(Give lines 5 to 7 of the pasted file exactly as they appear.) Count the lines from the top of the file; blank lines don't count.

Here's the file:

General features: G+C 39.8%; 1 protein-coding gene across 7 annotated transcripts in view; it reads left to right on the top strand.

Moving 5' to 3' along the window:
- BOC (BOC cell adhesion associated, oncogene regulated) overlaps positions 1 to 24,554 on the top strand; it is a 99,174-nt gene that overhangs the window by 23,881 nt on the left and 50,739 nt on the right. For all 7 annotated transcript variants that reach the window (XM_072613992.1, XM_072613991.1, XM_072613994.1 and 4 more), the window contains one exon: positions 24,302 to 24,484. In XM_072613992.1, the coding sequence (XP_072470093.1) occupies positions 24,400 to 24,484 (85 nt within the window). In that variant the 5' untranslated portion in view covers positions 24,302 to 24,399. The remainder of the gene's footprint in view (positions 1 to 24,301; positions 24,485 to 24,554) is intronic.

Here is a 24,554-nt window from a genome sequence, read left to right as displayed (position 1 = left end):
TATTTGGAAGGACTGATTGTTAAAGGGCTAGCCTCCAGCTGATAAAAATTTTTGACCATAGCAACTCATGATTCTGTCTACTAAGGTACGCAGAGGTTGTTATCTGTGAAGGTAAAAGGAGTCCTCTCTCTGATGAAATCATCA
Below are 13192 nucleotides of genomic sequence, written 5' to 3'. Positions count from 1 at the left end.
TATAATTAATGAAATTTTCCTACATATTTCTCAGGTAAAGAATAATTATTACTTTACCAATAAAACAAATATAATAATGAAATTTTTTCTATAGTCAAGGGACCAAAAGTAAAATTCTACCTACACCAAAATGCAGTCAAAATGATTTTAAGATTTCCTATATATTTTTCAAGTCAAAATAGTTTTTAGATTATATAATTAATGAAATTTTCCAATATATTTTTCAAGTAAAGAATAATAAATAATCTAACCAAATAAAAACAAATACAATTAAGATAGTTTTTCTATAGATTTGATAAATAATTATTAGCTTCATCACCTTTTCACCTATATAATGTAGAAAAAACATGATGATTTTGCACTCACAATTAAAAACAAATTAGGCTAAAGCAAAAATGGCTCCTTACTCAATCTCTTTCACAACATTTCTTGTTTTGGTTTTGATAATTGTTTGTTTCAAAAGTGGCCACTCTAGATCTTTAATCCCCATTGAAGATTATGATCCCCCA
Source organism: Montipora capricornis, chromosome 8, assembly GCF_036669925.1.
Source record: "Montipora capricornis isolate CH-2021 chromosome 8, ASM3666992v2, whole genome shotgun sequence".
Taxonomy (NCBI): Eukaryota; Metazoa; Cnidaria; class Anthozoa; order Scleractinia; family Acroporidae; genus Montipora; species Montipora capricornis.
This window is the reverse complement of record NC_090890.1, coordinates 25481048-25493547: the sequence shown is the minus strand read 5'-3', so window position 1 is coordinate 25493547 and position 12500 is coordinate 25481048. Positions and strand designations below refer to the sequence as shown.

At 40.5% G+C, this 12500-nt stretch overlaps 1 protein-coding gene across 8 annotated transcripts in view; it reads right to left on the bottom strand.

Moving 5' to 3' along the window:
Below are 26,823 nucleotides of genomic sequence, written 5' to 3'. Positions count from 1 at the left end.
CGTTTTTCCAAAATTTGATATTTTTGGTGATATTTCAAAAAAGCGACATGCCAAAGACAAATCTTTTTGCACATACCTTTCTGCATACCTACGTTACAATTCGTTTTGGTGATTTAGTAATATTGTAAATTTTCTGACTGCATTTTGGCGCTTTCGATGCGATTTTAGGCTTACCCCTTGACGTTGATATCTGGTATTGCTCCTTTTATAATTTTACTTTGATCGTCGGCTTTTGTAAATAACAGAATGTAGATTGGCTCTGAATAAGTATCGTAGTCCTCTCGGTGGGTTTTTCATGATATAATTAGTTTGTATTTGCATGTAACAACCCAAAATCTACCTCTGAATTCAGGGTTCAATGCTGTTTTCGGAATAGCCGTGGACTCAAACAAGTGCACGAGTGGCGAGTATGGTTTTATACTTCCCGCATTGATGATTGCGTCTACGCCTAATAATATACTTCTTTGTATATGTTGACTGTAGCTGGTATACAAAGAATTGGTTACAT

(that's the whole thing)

TATTTGGAAGGACTGATTGTTAAAGGGCTAGCCTCCAGCTGATAAAAATTTTTGACCATAGCAACTCATGATTCTGTCTACTAAGGTACGCAGAGGTTGTTATCTGTGAAGGTAAAAGGAGTCCTCTCTCTGATGAAATCATCA
Below are 13192 nucleotides of genomic sequence, written 5' to 3'. Positions count from 1 at the left end.
TATAATTAATGAAATTTTCCTACATATTTCTCAGGTAAAGAATAATTATTACTTTACCAATAAAACAAATATAATAATGAAATTTTTTCTATAGTCAAGGGACCAAAAGTAAAATTCTACCTACACCAAAATGCAGTCAAAATGATTTTAAGATTTCCTATATATTTTTCAAGTCAAAATAGTTTTTAGATTATATAATTAATGAAATTTTCCAATATATTTTTCAAGTAAAGAATAATAAATAATCTAACCAAATAAAAACAAATACAATTAAGATAGTTTTTCTATAGATTTGATAAATAATTATTAGCTTCATCACCTTTTCACCTATATAATGTAGAAAAAACATGATGATTTTGCACTCACAATTAAAAACAAATTAGGCTAAAGCAAAAATGGCTCCTTACTCAATCTCTTTCACAACATTTCTTGTTTTGGTTTTGATAATTGTTTGTTTCAAAAGTGGCCACTCTAGATCTTTAATCCCCATTGAAGATTATGATCCCCCA